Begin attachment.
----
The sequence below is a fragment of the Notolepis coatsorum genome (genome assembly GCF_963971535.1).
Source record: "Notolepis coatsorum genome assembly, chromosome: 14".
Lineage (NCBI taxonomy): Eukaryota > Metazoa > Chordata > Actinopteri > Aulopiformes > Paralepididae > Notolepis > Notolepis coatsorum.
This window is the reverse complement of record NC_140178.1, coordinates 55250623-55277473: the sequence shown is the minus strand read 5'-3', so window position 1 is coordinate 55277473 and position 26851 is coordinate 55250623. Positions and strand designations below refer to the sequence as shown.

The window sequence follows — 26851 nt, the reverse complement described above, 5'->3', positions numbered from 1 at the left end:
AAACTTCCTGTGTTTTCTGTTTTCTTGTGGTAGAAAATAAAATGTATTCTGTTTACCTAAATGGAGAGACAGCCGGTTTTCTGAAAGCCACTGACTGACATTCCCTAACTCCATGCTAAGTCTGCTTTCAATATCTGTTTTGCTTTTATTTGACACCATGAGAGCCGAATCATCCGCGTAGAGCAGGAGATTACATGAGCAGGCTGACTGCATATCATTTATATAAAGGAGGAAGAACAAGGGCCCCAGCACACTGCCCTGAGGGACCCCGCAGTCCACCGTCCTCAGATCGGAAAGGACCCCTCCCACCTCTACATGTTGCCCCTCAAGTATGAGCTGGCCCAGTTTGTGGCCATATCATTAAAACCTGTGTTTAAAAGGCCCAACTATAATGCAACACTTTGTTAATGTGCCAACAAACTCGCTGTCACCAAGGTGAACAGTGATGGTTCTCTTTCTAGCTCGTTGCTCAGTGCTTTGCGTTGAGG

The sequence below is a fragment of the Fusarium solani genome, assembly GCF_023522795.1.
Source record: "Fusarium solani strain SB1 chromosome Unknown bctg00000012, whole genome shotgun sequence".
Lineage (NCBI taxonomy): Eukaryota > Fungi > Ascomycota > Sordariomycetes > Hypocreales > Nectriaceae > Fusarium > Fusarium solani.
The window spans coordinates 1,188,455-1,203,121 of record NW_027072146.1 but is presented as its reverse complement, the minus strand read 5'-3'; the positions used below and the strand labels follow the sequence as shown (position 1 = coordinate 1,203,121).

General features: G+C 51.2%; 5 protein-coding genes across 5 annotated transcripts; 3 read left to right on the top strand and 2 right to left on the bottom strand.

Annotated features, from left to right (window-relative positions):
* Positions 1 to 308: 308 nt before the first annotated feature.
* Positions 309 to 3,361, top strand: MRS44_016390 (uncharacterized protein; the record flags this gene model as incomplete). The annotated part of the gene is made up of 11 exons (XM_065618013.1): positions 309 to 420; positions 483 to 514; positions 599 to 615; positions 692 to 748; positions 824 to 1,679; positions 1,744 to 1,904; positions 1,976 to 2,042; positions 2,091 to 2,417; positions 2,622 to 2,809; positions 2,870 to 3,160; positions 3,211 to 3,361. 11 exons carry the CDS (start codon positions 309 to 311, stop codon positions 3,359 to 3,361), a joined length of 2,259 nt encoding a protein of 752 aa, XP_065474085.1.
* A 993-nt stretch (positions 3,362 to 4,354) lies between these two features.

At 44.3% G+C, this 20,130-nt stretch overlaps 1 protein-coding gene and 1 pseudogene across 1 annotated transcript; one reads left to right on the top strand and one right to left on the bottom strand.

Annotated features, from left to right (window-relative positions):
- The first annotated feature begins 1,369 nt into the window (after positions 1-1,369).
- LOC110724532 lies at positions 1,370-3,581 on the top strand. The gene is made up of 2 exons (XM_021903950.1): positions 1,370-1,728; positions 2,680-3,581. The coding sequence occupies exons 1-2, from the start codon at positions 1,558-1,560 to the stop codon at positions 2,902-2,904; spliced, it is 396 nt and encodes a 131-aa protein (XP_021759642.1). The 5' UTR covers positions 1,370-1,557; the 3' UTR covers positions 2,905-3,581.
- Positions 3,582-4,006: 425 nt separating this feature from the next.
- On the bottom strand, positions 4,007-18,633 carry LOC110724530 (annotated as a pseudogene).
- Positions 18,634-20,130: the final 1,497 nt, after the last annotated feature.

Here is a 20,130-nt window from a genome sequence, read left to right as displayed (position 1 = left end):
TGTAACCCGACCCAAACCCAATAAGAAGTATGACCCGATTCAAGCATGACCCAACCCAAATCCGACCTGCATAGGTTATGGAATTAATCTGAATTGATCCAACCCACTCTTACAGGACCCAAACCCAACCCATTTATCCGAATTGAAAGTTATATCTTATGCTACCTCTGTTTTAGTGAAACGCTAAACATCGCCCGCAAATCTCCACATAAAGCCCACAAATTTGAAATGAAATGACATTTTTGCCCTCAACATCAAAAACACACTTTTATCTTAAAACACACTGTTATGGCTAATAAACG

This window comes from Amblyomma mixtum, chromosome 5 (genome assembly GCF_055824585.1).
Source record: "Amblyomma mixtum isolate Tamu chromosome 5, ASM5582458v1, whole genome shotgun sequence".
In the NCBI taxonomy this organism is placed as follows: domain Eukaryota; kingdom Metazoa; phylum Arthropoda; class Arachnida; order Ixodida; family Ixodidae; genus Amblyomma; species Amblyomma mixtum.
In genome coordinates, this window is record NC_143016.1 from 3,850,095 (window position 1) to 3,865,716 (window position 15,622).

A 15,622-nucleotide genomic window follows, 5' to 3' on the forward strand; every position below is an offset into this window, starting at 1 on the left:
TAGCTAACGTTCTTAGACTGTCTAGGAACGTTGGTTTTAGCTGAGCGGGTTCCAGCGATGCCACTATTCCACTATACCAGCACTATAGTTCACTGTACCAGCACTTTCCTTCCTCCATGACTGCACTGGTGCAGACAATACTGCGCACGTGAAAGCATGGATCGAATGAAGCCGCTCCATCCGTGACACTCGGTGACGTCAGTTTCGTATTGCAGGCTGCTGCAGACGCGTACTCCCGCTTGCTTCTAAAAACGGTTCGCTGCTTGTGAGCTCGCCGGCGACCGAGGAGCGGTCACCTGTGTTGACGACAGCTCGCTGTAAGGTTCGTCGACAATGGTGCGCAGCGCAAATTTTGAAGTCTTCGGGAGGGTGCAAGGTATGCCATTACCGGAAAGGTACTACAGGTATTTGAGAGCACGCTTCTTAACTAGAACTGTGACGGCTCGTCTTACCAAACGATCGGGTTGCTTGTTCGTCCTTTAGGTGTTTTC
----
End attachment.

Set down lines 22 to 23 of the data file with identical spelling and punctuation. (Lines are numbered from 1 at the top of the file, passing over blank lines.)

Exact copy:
- Positions 18,634-20,130: the final 1,497 nt, after the last annotated feature.

Here is a 20,130-nt window from a genome sequence, read left to right as displayed (position 1 = left end):